Activity logs capture all operations performed on Azure resources.  They used to be called Audit Logs & Operational Logs.  Those comes directly from Azure APIs.  Any operations done on an Azure API (except HTTP-GET operations) traces an activity log.  Activity log are in JSON and contain the following information:  action, caller, status & time stamp.  We’ll want to keep track of those to understand changes done in our Azure environments.

Metrics are emitted by most Azure resources.  They are akin to performance counter, something that has a value (e.g. % CPU, IOPS, # messages in a queue, etc.) over time ; hence Azure Monitor, in the portal, allows us to plot those against time.  Metrics typically comes in JSON and tend to be emitted at regular interval (e.g. every minute) ; see this articles for available metrics.  We’ll want to check those to make sure our resources operate within expected bounds.

Diagnostic logs are logs emitted by a resource that provide detailed data about the operation of that particular resource.  That one is specific to the resource in terms of content:  each resource will have different logs.  Format will also vary (e.g. JSON, CSV, etc.), see this article for different schemas.  They also tend to be much more voluminous for an active resource.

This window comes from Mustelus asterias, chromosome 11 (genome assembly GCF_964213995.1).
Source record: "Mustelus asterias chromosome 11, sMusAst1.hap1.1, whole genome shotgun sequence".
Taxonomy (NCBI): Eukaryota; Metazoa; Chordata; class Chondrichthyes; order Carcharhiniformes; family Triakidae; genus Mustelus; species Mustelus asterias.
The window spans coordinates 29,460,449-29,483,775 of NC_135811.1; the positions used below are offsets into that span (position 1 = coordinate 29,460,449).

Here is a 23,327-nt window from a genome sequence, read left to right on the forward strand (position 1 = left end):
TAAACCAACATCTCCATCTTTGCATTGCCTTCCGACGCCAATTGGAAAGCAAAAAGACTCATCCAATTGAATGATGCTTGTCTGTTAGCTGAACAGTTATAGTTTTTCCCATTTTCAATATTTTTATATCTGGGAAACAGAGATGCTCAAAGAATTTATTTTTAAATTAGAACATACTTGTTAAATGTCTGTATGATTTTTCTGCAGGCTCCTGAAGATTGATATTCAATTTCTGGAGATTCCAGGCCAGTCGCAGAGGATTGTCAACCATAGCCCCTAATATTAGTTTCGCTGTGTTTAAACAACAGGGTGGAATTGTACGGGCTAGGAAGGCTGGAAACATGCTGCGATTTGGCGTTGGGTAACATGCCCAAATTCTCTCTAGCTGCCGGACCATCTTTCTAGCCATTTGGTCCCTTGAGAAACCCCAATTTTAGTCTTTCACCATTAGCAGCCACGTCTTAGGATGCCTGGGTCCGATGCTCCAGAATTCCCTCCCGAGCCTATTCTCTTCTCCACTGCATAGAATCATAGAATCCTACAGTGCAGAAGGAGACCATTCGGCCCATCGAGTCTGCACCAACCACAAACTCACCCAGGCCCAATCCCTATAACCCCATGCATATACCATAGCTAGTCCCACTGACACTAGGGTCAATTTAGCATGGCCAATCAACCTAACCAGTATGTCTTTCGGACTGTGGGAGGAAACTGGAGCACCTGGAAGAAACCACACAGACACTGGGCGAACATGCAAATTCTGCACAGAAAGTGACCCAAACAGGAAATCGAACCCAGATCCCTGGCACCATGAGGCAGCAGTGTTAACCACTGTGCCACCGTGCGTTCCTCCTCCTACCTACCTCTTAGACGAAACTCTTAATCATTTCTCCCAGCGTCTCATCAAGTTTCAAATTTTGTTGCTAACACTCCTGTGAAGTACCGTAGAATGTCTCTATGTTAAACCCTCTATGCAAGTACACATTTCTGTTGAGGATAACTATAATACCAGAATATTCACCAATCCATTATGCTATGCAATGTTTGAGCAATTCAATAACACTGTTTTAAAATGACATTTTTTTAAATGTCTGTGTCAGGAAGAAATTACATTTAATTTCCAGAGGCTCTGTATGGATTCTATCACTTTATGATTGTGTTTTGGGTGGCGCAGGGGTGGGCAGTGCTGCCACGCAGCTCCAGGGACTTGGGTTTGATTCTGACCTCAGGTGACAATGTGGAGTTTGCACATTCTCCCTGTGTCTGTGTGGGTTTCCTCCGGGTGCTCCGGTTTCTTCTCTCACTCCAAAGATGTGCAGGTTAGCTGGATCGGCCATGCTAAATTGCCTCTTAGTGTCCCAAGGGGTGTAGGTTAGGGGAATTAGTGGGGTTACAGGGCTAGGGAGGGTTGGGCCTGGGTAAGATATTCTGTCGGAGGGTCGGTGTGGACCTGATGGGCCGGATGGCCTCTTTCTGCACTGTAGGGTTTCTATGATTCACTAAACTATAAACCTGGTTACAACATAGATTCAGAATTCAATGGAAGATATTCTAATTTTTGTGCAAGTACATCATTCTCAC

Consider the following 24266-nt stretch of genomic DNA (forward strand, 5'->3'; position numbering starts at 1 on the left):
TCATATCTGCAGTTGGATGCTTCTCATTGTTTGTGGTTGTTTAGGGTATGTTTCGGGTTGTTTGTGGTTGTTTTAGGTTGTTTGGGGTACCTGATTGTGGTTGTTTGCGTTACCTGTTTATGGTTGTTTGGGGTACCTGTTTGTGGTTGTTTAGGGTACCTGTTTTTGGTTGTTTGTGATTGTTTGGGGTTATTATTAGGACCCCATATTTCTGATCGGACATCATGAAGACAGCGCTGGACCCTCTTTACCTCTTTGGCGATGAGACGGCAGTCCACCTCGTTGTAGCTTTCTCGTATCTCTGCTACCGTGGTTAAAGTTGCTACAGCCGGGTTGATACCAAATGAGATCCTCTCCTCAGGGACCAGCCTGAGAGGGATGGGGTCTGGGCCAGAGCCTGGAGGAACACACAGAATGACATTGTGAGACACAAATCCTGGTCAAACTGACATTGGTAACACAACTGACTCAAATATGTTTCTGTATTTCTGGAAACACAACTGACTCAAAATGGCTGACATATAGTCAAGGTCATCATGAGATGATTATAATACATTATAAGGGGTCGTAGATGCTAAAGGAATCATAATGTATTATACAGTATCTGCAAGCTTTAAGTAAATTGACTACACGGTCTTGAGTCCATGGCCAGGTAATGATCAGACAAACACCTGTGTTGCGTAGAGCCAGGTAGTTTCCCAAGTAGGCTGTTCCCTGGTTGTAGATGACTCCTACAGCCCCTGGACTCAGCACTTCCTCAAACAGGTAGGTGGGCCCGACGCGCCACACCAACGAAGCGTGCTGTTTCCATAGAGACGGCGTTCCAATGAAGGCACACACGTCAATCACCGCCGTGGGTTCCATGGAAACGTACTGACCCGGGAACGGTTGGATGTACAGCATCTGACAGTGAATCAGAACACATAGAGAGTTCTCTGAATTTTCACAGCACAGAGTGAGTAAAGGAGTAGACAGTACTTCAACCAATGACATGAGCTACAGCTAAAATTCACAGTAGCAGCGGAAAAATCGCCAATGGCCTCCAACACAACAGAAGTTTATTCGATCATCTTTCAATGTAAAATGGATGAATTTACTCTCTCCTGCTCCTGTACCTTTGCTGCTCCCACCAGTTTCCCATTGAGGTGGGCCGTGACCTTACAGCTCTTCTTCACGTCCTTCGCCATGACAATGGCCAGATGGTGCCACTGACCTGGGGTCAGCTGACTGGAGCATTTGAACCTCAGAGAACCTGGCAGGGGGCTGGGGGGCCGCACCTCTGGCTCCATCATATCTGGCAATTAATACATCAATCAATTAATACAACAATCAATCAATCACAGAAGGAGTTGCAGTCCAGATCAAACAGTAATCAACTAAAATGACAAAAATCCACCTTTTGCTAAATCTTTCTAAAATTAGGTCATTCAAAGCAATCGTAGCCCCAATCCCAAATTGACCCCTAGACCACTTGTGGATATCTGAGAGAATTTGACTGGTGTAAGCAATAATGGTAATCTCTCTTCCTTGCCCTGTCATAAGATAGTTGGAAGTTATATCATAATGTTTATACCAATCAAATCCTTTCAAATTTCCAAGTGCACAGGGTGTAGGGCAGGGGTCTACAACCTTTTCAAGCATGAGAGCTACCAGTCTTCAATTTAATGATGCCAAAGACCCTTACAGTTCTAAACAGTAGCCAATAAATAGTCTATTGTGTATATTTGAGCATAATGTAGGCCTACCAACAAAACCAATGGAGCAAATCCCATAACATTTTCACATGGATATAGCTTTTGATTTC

That’s it.  That’s all there is to it.  Avoid the confusion and re-read the last three paragraphs.  It’s a time saver.  Promised.

We’ll discuss the export mechanisms & alerts below, but for now, here’s a summary of the capacity (as of November 2016) of each source:

Source Export to Supports Alerts
Activity Logs Storage Account & Event Hub Yes
Metrics Storage Account, Event Hub & Log Analytics Yes
Diagnostics Logs Storage Account, Event Hub & Log Analytics No

Activity Log example

We can see the activity log of our favorite subscription by opening the monitor blade, which should be on the left hand side, in the https://portal.azure.com.


If you do not find it there, hit the More Services and search for Monitor.

Selecting the Activity Logs, we should have a search form and some results.


ListKeys is a popular one.  Despite being conceptually a read operation, the List Key action, on a storage account, is done through a POST in the Azure REST API, specifically to trigger an audit trail.

We can select one of those ListKeys and, in the tray below, select the JSON format:

"relatedEvents": [],
"authorization": {
"action": "Microsoft.Storage/storageAccounts/listKeys/action",
"condition": null,
"role": null,
"scope": "/subscriptions/<MY SUB GUID>/resourceGroups/securitydata/providers/Microsoft.Storage/storageAccounts/a92430canadaeast"
"caller": null,
"category": {
"localizedValue": "Administrative",
"value": "Administrative"
"claims": {},
"correlationId": "6c619af4-453e-4b24-8a4c-508af47f2b26",
"description": "",
"eventChannels": 2,
"eventDataId": "09d35196-1cae-4eca-903d-6e9b1fc71a78",
"eventName": {
"localizedValue": "End request",
"value": "EndRequest"